Opposition among labor unions is surfacing, key Democrats are calling it a train wreck, and the President himself is delaying the employer mandate. If this is the threat to our faith, families, and freedoms that so many campaign speeches said it was, then it's time to put an end to it by cutting off all the funding.
And while FRC stands behind the movement to defund ObamCare, it's important that people realize the necessity of protecting conscience rights in the process. As I told the crowd this morning, ObamaCare in its current state will subsidize abortion and lead to health care rationing -- and defunding the law would stop that. But defunding alone will not stop the HHS mandate that threatens religious businesses, charities and non-profits and religious universities.
Religious employers should not be discriminated against because they oppose contraception or drugs that can cause abortions or contraceptives. And, as we've seen in countless lawsuits across the country, Americans cannot depend on the courts to guard these sacred rights. It's incumbent on Congress to take action and add Rep. Diane Black's (R-Tenn.) Health Care Conscience Rights Act to a piece of must-pass legislation. You can help. Contact your congressman and senators and ask them to defund ObamaCare and defend our First Freedom. To watch the press conference, click below.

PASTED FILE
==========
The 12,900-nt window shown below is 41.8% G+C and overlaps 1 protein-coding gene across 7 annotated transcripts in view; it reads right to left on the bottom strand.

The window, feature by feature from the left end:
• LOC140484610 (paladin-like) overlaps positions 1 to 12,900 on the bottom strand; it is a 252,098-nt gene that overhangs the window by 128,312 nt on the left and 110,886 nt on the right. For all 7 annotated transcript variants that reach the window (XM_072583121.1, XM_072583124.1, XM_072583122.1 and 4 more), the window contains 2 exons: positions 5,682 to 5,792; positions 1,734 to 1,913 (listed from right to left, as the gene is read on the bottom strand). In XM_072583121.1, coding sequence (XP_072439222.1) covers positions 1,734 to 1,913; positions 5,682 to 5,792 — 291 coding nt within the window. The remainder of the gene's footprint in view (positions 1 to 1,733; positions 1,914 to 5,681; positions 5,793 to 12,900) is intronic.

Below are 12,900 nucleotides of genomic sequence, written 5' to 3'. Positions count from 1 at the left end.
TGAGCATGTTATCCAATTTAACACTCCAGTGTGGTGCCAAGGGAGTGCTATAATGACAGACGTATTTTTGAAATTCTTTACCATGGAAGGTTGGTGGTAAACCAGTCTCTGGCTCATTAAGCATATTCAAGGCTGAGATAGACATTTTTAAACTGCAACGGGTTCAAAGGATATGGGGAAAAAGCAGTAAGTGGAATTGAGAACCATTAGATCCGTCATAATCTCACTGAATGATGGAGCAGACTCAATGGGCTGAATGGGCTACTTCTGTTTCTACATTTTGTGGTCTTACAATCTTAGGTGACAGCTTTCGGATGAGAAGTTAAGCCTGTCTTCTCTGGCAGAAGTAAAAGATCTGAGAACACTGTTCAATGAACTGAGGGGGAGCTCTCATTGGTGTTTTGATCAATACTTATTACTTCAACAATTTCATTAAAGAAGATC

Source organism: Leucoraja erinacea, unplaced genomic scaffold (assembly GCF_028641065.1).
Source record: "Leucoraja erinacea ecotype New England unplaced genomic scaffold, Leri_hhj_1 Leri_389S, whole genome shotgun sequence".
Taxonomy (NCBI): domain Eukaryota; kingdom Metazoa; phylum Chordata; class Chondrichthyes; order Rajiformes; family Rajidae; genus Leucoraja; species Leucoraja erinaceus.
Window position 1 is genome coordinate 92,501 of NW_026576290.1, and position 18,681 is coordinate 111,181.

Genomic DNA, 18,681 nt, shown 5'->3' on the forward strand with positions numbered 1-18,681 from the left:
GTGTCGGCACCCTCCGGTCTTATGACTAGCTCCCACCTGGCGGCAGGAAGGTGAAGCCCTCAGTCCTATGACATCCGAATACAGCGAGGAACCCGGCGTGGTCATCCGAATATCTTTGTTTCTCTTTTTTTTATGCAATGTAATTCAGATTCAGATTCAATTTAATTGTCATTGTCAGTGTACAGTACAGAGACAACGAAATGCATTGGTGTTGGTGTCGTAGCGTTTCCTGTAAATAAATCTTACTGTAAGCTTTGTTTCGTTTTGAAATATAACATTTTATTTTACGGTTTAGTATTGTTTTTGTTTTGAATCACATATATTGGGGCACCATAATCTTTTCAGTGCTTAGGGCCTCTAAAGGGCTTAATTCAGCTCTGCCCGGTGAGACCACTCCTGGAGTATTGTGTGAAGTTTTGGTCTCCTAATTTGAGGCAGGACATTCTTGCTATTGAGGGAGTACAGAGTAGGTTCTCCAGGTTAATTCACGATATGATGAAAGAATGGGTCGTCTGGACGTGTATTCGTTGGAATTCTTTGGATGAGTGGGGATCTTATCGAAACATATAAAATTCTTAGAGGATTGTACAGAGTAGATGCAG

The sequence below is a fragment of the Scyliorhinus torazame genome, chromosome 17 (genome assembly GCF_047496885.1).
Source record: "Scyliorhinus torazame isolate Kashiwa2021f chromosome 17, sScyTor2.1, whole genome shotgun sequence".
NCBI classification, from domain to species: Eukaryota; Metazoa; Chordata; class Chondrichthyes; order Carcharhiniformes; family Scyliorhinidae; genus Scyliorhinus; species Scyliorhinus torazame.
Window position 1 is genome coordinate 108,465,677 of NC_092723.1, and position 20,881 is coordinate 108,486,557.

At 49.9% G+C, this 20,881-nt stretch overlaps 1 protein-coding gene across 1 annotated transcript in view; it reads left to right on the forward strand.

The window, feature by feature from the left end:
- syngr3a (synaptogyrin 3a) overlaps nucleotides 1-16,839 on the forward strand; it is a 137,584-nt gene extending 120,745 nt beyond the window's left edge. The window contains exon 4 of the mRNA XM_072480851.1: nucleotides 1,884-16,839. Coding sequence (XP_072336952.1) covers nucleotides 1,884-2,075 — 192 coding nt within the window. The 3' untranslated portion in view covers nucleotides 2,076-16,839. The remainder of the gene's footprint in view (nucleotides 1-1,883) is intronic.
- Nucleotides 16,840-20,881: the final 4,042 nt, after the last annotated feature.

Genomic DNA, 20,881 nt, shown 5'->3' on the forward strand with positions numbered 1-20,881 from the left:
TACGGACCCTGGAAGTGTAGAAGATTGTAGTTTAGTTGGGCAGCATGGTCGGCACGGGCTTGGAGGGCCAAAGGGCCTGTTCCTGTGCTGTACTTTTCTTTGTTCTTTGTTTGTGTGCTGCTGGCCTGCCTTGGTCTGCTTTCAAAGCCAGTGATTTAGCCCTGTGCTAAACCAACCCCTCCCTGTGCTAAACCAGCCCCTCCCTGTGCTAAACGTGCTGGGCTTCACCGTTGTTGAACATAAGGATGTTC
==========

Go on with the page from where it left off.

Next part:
This Price Is Right: Stop the IRS
Turns out, the IRS scandals aren't as "phony" as the President wants us to believe. Two days after he brushed off the discrimination against conservatives as another "distraction," a series of emails is suggesting anything but. Sources at the National Review stunned everyone Wednesday morning with the revelation that the IRS may not have been the only federal agency in on the scheme to target right-wing groups. In emails obtained by NRO, it seems the plot seeped into the Federal Election Commission (FEC), where the IRS's tax exempt office appears to have conspired against conservative organizations on at least two occasions.
In one instance, a lawyer for the FEC, whose job is to police campaign finance law, tried to force an investigation into a conservative group by using tax information that the IRS illegally provided. "When we spoke last month," the FEC attorney writes to the IRS's Lois Lerner, "you had told us that the American Future Fund had not received an exemption from the IRS." Soon after, the attorney recommended that the FEC prosecute the group for violations of campaign finance law. "The timing of the correspondence," NRO writes, "...suggests that the lawyer sought information from the IRS in order to influence an upcoming vote by the six FEC commissioners [who decide whether or not to investigate]." The FEC also asked the IRS for the private tax information of another conservative organization, which it provided -- illegally.